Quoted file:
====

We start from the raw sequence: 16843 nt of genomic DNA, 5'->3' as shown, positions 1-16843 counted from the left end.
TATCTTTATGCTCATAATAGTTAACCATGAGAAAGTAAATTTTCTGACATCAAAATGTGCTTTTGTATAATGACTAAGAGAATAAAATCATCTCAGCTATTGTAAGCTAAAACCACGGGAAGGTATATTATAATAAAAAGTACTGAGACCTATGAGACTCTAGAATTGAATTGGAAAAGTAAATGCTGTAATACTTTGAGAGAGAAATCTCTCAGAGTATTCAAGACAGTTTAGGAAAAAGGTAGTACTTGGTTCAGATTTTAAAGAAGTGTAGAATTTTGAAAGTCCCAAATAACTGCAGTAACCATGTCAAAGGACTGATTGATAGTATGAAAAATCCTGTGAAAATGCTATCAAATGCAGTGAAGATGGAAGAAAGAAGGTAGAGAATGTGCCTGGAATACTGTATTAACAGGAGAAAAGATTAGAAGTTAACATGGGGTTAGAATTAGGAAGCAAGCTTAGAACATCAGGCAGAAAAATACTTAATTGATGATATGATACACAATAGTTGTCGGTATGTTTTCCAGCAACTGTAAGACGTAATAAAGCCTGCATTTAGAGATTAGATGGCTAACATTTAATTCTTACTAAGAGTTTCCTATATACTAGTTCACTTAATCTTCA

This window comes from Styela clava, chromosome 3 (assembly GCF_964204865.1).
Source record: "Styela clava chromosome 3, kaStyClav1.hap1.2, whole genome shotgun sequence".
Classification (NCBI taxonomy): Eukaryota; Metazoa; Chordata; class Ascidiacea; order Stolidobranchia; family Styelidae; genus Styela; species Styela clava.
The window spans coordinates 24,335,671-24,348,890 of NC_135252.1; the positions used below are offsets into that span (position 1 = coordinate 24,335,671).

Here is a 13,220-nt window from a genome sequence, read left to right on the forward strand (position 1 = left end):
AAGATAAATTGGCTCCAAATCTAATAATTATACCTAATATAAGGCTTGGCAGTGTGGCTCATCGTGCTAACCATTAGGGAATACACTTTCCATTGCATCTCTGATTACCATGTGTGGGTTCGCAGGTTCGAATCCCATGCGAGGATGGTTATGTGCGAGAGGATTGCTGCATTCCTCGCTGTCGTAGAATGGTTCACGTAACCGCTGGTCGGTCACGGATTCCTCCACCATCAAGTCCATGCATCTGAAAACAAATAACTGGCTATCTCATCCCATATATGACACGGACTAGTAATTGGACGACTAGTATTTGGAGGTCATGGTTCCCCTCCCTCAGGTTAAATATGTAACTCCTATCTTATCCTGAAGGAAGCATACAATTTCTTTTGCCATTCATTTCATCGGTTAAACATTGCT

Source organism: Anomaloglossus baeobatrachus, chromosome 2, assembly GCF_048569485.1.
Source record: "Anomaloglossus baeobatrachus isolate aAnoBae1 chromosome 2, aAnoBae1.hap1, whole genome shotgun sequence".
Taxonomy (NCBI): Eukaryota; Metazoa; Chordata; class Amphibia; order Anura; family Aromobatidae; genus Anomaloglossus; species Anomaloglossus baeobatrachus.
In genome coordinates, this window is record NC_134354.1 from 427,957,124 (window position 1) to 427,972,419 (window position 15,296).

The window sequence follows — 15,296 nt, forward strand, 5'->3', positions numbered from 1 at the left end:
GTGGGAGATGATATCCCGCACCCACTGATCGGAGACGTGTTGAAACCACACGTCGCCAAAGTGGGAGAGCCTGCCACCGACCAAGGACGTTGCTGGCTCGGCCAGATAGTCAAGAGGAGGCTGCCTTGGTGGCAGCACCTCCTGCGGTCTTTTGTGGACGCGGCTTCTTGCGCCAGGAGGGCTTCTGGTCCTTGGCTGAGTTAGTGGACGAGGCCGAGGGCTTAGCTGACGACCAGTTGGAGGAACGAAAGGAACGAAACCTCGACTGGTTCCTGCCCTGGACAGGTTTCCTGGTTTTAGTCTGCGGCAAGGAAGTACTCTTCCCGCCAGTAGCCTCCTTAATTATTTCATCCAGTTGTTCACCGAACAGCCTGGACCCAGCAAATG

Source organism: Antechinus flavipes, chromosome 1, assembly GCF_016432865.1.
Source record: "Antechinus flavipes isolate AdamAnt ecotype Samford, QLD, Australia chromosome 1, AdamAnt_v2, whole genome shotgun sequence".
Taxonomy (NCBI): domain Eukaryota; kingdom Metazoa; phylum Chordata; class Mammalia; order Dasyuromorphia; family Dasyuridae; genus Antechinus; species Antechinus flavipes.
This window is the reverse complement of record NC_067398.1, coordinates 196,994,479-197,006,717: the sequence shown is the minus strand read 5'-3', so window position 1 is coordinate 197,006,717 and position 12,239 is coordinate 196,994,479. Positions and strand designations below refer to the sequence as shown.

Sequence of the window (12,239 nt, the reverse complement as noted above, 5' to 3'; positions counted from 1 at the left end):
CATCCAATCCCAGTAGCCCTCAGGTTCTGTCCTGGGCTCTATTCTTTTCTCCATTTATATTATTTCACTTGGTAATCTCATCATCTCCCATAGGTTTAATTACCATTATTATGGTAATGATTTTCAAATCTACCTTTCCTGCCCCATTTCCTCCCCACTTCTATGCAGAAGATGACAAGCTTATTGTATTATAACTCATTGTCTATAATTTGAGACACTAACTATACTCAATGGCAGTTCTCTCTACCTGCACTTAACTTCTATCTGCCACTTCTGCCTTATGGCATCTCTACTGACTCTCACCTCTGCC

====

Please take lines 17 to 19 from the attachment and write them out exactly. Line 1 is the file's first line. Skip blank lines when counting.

Taxonomy (NCBI): domain Eukaryota; kingdom Metazoa; phylum Chordata; class Mammalia; order Dasyuromorphia; family Dasyuridae; genus Antechinus; species Antechinus flavipes.
This window is the reverse complement of record NC_067398.1, coordinates 196,994,479-197,006,717: the sequence shown is the minus strand read 5'-3', so window position 1 is coordinate 197,006,717 and position 12,239 is coordinate 196,994,479. Positions and strand designations below refer to the sequence as shown.

Sequence of the window (12,239 nt, the reverse complement as noted above, 5' to 3'; positions counted from 1 at the left end):